Stroke alters behavior of human skin-derived neural progenitors after transplantation adjacent to neurogenic area in rat brain

Forskningsoutput: TidskriftsbidragArtikel i vetenskaplig tidskrift

Abstract

Background: Intracerebral transplantation of human induced pluripotent stem cells (iPSCs) can ameliorate behavioral deficits in animal models of stroke. How the ischemic lesion affects the survival of the transplanted cells, their proliferation, migration, differentiation, and function is only partly understood. Methods: Here we have assessed the influence of the stroke-induced injury on grafts of human skin iPSCs-derived long-term neuroepithelial-like stem cells using transplantation into the rostral migratory stream (RMS), adjacent to the neurogenic subventricular zone, in adult rats as a model system. Results: We show that the occurrence of an ischemic lesion, induced by middle cerebral artery occlusion, in the striatum close to the transplant does not alter the survival, proliferation, or generation of neuroblasts or mature neurons or astrocytes from the grafted progenitors. In contrast, the migration and axonal projection patterns of the transplanted cells are markedly influenced. In the intact brain, the grafted cells send many fibers to the main olfactory bulb through the RMS and a few of them migrate in the same direction, reaching the first one third of this pathway. In the stroke-injured brain, on the other hand, the grafted cells only migrate toward the ischemic lesion and virtually no axonal outgrowth is observed in the RMS. Conclusions: Our findings indicate that signals released from the stroke-injured area regulate the migration of and fiber outgrowth from grafted human skin-derived neural progenitors and overcome the influence on these cellular properties exerted by the neurogenic area/RMS in the intact brain.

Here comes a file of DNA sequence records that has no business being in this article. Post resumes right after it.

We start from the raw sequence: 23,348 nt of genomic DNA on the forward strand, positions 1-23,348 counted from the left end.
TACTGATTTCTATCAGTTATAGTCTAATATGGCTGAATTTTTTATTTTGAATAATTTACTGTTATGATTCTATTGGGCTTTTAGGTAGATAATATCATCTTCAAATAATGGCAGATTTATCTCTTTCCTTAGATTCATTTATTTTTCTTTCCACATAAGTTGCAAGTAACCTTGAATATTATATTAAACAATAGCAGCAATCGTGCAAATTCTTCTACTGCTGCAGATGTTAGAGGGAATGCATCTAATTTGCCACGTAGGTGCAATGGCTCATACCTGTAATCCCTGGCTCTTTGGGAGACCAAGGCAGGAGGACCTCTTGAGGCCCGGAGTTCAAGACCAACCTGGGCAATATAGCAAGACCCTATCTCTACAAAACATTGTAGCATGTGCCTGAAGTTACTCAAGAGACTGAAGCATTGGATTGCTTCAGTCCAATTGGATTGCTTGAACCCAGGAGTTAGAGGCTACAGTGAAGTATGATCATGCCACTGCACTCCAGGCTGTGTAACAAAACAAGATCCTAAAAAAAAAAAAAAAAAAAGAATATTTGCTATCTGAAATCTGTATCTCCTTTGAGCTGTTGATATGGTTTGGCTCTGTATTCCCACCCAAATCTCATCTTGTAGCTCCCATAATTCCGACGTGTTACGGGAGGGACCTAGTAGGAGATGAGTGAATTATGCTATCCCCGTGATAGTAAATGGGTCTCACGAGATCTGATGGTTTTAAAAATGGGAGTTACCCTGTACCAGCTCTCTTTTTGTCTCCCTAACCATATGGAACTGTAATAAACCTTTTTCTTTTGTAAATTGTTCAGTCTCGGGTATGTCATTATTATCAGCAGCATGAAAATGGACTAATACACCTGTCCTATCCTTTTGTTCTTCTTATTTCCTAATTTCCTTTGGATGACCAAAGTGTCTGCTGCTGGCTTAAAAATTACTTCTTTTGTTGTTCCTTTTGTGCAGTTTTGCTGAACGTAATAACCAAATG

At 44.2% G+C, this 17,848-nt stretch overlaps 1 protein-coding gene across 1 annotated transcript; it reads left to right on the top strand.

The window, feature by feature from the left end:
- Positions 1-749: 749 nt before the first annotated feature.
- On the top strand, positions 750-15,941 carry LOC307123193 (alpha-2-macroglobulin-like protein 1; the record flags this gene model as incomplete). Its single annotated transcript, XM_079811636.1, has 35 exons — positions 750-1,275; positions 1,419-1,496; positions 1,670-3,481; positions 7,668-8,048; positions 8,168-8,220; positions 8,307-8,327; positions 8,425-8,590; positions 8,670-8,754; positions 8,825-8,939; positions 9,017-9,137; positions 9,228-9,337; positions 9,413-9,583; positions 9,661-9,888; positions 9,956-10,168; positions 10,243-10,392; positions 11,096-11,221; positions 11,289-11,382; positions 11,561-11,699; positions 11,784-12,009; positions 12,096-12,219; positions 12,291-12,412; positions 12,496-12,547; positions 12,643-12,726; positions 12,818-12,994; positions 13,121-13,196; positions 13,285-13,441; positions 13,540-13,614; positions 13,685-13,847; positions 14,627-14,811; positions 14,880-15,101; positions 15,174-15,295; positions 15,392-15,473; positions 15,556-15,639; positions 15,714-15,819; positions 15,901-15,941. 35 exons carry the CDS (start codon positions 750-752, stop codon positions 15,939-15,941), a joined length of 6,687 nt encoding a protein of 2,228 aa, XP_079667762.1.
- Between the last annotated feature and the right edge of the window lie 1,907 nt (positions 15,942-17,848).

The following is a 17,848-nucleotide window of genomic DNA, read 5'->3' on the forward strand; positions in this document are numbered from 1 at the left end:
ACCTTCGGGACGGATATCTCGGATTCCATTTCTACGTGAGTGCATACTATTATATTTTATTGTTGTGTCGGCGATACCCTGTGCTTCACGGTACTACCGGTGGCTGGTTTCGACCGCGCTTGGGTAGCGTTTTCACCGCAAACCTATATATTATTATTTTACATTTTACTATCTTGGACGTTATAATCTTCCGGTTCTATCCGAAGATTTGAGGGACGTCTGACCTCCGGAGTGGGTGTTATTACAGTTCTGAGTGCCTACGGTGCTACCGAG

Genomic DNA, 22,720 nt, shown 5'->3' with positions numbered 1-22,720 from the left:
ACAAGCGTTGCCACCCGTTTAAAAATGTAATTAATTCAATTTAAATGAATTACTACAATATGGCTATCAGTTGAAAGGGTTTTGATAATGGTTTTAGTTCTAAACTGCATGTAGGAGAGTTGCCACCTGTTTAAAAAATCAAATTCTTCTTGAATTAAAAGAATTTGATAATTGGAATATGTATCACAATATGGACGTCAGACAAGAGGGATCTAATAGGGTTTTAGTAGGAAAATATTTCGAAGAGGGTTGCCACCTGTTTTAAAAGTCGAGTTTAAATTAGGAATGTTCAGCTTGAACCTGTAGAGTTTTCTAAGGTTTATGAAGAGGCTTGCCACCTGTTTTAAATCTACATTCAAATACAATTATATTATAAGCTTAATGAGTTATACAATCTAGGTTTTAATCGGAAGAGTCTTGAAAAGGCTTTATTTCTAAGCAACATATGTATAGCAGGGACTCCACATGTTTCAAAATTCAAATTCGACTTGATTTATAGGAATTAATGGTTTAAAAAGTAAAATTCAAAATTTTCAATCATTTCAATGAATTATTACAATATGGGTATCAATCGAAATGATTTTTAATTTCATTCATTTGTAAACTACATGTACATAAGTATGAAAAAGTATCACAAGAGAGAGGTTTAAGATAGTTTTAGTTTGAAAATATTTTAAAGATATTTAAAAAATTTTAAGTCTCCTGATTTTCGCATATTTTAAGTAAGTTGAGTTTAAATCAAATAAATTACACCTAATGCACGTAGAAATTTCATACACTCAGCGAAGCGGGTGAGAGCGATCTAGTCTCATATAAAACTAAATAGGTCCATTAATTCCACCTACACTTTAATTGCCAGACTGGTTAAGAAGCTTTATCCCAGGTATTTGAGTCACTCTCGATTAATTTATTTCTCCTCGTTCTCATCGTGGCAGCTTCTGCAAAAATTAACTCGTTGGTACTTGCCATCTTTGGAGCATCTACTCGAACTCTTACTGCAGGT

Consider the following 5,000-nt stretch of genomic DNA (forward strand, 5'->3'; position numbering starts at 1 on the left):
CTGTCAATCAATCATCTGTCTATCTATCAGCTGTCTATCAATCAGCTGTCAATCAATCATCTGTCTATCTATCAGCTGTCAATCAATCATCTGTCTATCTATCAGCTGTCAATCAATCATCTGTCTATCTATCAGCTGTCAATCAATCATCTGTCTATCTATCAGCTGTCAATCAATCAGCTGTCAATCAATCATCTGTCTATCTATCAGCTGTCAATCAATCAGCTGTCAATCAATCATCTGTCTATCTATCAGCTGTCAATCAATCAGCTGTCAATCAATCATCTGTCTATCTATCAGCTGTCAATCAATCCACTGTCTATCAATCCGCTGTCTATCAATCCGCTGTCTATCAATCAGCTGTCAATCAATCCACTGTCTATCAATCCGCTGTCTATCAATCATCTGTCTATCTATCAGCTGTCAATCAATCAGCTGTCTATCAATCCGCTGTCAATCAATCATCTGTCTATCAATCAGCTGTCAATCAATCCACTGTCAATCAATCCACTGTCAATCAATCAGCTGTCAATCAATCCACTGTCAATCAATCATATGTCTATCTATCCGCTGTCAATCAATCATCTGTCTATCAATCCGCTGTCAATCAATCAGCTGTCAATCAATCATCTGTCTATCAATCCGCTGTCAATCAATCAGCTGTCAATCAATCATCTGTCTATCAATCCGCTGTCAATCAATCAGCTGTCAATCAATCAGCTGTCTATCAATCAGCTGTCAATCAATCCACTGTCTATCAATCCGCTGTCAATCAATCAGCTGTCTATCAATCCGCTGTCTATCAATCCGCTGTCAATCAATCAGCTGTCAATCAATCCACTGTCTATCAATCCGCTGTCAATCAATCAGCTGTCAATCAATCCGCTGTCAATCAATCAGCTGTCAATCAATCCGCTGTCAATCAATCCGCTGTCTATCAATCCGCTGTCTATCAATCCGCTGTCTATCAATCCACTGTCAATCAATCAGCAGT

Detaljer

Författare
Enheter & grupper
Externa organisationer
  • Skåne University Hospital
  • University of Castilla La Mancha
Forskningsområden

Ämnesklassifikation (UKÄ) – OBLIGATORISK

  • Neurologi

Nyckelord

Originalspråkengelska
Artikelnummer59
TidskriftStem Cell Research and Therapy
Volym8
Utgivningsnummer1
StatusPublished - 2017 mar 9
PublikationskategoriForskning
Peer review utfördJa

Relaterad forskningsoutput

Ge, R., 2017, Lund: Lund University, Faculty of Medicine. 64 s.

Forskningsoutput: AvhandlingDoktorsavhandling (sammanläggning)

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